The end of the year is always a busy time for folks in the investment advisory business. There are charitable gifts to make, IRA distributions to send out, tax-loss harvesting for portfolios, and last-minute retirement plan contributions.
This year is even more complicated, because the rules of the game are changing.
Earlier this week, Trump's tax reform bill was approved by the Senate. It will go back to the House for further review before going to the President for his signature within the next month.
Here is a brief summary of what appears to be happening:
1) Corporate tax rates drop from 35% to 20%.
2) The number of individual tax brackets may or may not be reduced from 7 to 4.
3) The rates of the remaining tax brackets may be modestly lower (0.5% to 1%).
4) State and local income tax deductions will go away entirely. This is a big deal for residents of high-tax states (NY, NJ, CA).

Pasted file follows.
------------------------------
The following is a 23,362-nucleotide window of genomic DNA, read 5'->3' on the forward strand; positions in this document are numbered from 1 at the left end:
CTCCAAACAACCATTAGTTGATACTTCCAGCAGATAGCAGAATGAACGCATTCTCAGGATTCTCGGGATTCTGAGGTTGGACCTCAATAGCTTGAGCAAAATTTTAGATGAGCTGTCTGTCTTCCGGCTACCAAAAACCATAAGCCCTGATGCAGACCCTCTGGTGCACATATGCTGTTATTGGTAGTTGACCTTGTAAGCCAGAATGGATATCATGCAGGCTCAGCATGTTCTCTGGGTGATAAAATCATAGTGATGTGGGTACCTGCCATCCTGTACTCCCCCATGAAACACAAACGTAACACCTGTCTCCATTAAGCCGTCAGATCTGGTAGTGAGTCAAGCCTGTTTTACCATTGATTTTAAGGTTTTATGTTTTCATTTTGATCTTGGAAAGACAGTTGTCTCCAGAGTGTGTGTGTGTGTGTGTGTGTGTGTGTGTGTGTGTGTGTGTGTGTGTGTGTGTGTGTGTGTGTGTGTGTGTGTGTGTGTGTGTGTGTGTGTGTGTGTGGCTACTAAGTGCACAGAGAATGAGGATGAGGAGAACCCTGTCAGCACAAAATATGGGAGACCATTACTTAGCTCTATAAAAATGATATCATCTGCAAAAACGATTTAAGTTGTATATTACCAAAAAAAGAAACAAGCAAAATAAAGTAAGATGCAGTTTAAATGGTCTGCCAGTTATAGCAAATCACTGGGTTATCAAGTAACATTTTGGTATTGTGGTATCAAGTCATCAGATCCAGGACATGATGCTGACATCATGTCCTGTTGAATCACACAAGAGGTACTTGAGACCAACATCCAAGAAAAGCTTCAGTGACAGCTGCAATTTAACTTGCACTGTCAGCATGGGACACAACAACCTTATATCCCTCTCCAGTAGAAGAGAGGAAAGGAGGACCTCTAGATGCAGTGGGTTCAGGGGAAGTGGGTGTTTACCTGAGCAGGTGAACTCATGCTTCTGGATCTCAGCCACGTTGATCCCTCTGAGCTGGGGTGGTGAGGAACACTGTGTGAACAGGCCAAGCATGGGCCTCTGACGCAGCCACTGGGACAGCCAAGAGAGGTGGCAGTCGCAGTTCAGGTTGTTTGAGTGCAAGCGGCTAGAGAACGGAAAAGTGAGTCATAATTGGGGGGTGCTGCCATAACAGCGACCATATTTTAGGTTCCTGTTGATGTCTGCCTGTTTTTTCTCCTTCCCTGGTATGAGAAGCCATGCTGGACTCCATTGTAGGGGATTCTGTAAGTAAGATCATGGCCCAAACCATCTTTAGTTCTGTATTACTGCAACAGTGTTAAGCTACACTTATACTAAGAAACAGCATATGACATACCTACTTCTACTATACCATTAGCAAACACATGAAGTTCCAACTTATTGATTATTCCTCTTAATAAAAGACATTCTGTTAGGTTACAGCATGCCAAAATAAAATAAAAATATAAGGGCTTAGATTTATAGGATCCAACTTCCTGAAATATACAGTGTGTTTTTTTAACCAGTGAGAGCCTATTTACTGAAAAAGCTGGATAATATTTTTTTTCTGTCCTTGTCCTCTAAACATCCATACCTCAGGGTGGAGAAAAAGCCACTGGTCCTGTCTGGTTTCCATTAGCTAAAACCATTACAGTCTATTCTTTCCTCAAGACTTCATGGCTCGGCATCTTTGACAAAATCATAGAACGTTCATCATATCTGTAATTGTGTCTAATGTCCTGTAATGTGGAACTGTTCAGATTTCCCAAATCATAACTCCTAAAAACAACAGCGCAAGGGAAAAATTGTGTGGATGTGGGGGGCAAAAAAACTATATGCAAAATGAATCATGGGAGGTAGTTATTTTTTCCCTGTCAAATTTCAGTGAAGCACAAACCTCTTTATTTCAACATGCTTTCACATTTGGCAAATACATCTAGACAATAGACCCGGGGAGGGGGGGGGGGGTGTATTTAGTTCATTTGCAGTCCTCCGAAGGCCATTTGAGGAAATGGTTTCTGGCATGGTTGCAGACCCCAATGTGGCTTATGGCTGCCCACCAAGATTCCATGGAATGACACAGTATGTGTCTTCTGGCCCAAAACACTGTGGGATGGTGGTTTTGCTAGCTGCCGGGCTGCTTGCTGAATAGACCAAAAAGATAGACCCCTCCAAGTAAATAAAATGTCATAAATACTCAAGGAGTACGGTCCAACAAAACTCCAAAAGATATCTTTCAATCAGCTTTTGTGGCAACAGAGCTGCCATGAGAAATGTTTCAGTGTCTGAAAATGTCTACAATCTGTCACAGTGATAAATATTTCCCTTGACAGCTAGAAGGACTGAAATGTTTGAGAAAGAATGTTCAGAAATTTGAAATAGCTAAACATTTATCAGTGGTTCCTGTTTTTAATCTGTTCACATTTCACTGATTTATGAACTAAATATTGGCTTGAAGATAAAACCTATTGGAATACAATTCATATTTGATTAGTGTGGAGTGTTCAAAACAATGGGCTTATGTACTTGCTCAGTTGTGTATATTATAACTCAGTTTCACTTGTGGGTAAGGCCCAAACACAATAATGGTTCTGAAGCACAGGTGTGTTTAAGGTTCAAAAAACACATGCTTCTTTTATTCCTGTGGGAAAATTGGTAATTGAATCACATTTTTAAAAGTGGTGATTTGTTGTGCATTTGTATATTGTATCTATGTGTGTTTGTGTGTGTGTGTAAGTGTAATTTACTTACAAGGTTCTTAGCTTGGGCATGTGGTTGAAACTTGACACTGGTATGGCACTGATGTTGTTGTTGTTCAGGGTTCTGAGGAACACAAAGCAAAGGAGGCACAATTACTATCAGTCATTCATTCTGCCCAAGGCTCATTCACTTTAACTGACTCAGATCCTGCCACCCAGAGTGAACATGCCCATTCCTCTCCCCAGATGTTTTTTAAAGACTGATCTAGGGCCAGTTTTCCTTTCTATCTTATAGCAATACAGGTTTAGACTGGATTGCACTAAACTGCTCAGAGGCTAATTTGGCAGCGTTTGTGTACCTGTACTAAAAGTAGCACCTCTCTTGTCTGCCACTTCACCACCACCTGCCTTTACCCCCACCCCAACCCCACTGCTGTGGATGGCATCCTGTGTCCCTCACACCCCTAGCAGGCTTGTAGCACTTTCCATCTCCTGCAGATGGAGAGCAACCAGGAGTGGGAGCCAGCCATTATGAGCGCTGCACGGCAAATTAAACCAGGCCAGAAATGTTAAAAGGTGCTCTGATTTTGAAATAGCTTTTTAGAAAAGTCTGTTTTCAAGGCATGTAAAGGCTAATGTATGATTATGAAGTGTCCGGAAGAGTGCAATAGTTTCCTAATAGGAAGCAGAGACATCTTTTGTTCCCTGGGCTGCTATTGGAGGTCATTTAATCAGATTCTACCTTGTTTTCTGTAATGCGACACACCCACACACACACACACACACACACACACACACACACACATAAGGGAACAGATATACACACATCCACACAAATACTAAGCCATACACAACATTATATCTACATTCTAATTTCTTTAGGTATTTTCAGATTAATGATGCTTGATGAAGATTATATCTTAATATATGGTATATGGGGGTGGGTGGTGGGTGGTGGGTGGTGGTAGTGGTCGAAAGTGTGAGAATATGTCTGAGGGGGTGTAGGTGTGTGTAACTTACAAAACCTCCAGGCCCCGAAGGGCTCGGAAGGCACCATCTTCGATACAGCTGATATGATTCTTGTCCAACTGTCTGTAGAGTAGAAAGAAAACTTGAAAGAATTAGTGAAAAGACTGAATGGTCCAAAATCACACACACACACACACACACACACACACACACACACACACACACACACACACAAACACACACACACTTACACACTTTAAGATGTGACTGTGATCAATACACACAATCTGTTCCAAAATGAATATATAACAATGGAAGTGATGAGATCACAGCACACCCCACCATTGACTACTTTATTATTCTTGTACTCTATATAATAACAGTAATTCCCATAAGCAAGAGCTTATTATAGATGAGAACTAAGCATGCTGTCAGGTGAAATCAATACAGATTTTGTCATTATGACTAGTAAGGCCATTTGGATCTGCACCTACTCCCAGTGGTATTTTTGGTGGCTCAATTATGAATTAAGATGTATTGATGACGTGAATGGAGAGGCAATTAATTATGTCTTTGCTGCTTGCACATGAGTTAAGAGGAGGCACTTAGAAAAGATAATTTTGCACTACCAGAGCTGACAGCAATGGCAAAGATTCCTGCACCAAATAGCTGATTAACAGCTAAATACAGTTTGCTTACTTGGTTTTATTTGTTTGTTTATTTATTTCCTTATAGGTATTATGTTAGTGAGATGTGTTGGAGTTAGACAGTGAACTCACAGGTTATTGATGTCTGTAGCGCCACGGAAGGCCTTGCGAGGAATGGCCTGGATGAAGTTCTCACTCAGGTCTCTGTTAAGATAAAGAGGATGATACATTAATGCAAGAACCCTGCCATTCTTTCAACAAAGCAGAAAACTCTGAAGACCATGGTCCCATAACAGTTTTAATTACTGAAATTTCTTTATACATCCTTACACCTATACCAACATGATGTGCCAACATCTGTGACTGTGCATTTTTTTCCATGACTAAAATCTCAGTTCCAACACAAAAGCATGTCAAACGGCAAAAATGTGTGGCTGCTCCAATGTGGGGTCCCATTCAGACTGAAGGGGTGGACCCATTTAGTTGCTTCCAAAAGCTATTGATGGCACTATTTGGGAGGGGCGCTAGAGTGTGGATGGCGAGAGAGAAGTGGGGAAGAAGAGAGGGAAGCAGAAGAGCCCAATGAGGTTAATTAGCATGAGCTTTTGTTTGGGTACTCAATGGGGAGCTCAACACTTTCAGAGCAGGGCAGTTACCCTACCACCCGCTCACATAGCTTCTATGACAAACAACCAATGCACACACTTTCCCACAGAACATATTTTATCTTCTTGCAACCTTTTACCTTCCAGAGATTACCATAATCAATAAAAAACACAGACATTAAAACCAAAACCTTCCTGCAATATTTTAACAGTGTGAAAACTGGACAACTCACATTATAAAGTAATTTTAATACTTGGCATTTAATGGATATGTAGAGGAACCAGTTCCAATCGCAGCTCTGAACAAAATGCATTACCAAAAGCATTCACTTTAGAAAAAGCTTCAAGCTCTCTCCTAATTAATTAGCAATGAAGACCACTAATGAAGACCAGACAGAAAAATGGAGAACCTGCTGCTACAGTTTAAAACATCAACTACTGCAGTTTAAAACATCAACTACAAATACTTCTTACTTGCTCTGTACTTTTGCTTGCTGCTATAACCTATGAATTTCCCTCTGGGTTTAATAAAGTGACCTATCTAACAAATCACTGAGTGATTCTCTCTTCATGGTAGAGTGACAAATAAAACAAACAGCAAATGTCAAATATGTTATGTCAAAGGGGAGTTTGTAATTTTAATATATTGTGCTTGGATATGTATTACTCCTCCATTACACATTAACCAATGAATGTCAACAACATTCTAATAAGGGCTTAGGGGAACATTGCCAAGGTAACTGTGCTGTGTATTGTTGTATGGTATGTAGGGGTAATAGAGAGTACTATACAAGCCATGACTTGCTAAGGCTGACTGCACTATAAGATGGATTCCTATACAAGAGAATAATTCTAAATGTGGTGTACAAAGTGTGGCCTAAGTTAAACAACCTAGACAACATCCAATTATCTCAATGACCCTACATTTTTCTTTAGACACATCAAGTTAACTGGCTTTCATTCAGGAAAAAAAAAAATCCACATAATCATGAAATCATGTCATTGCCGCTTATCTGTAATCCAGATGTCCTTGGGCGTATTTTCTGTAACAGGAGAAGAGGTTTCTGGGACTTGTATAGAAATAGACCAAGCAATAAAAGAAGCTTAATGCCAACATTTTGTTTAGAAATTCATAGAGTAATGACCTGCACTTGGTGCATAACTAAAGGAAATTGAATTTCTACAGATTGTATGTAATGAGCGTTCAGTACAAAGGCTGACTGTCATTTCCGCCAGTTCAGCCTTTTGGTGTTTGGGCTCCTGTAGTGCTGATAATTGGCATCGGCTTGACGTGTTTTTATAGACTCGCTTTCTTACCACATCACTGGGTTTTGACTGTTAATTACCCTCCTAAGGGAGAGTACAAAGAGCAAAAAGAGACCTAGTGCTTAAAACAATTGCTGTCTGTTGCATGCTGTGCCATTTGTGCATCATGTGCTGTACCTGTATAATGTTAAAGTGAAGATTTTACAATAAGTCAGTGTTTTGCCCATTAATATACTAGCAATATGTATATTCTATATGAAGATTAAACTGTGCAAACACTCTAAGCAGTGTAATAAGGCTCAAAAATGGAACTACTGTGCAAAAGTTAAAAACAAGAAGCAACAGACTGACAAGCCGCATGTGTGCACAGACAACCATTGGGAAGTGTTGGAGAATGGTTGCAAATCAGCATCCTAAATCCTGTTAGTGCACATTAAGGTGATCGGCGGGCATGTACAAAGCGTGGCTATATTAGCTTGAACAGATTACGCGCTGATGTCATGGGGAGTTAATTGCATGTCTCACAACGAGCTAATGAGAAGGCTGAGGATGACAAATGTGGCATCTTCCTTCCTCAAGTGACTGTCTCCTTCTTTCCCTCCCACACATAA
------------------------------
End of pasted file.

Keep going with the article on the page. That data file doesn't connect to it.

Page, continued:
5) The Alternative Minimum Tax (AMT) may or may not go away.
6) The individual exemption for estate taxes may double from $5 million to $11 million per person.
7) The $4,050 personal income tax exemption goes away. Child tax credits increase slightly.
8) Many changes in personal tax deductions:
A) The home mortgage deduction gets capped for mortgages in excess of either $500,000 or $1,000,000.
B) The property tax deduction would be capped at $10,000.
C) State and local income tax deductions will go away entirely. A big deal for residents of high-tax states (NY, NJ, CA).
10) Meanwhile, the standard deduction for married couples goes wayyyy up, from $12,000 to $24,000.
What this all means
While there have not been any definitive changes yet to the tax code, it is a clear shift away from itemized deductions.
Taxpayers can still choose between the greater of their combined "itemized" deductions or their "standard" deduction." Currently, 30% of Americans file itemized deductions. Under the new plans, it is estimated that only 5% will. It is not that itemized deductions will completely go away -- they just won't be as relevant any more.
On one hand, this will simplify a lot of tax returns. On the other, there may no longer be a tax incentive for many Americans currently making charitable donations - the itemized deduction that normal taxpayers have the most control over.
So give often, and maybe give a little early.
Jim Lee, CFA, CMT, CFP®